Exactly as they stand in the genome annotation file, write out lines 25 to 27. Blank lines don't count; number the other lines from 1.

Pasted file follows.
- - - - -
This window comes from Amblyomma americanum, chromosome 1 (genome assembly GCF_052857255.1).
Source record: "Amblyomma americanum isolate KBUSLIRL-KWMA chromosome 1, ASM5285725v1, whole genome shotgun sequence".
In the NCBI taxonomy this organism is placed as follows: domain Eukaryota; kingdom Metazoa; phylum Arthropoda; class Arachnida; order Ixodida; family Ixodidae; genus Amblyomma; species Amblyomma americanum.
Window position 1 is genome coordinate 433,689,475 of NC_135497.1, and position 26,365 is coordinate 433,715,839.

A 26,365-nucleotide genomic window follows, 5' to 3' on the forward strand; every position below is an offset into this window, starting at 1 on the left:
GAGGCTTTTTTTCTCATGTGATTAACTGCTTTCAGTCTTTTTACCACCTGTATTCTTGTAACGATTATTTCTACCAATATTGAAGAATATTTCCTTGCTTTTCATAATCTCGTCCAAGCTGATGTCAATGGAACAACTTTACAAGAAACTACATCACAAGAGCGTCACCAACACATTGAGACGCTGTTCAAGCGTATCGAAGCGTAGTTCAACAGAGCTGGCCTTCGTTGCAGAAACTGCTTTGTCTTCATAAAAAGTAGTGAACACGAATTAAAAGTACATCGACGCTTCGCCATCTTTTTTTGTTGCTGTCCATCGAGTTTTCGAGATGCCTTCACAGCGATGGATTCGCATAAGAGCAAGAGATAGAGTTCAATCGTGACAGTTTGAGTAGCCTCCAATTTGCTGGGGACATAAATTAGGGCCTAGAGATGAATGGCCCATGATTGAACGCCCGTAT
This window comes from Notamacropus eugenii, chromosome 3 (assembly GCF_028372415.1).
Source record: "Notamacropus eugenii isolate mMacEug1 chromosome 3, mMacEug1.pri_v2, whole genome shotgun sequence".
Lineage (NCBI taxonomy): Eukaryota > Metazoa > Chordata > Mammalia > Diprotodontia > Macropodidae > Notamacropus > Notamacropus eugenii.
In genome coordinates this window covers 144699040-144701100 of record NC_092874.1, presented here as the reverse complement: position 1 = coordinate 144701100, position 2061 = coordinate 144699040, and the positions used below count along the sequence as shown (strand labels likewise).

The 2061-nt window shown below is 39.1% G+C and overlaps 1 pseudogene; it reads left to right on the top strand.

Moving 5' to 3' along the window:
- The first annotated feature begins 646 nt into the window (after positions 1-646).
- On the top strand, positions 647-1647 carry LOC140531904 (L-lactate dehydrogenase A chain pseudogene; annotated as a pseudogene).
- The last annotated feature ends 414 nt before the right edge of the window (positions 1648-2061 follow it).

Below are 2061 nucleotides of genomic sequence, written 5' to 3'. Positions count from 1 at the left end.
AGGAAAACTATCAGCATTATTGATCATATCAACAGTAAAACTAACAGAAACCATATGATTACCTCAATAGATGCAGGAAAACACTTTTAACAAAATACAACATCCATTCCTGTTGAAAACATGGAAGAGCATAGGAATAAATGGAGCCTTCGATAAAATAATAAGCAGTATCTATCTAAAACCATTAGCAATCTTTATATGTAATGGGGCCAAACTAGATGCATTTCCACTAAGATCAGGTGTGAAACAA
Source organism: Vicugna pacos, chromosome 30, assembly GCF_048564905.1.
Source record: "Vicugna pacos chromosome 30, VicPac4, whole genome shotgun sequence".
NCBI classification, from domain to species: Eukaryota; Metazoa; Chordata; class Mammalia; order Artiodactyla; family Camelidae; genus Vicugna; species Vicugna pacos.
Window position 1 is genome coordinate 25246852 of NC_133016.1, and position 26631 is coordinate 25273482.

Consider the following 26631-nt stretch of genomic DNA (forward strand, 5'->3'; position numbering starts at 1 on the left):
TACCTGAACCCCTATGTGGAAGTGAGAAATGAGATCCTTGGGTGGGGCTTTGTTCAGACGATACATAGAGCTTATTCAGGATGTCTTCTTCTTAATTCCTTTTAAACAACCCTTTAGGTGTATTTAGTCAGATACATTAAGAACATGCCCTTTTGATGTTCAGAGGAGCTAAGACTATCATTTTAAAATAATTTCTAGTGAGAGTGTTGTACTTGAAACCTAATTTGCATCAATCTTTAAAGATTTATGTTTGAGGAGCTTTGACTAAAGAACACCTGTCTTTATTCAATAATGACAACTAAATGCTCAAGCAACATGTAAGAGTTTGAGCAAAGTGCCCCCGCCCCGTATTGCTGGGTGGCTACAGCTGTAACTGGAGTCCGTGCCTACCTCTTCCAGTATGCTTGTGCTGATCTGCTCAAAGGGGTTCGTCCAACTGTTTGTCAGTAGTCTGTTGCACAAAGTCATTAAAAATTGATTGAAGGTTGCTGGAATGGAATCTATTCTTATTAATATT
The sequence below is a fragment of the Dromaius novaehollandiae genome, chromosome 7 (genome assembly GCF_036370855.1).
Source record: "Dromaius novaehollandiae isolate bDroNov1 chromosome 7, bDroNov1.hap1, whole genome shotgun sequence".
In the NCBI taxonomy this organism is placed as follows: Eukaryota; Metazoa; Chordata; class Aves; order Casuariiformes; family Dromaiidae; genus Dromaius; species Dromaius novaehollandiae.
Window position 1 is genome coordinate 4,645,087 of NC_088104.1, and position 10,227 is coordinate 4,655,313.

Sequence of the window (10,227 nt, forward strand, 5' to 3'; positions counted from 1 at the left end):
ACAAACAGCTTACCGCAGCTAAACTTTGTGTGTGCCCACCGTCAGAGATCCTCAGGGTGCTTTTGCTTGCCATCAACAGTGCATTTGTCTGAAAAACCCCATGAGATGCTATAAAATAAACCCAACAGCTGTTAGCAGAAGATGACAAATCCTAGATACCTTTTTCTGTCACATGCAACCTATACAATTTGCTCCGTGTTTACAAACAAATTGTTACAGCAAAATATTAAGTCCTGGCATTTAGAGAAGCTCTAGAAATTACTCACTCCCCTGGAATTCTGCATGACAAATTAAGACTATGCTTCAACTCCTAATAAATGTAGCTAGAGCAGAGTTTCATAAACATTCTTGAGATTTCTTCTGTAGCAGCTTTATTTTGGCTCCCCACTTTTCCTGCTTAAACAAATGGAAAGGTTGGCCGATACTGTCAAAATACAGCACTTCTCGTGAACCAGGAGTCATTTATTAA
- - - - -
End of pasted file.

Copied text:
Source record: "Dromaius novaehollandiae isolate bDroNov1 chromosome 7, bDroNov1.hap1, whole genome shotgun sequence".
In the NCBI taxonomy this organism is placed as follows: Eukaryota; Metazoa; Chordata; class Aves; order Casuariiformes; family Dromaiidae; genus Dromaius; species Dromaius novaehollandiae.
Window position 1 is genome coordinate 4,645,087 of NC_088104.1, and position 10,227 is coordinate 4,655,313.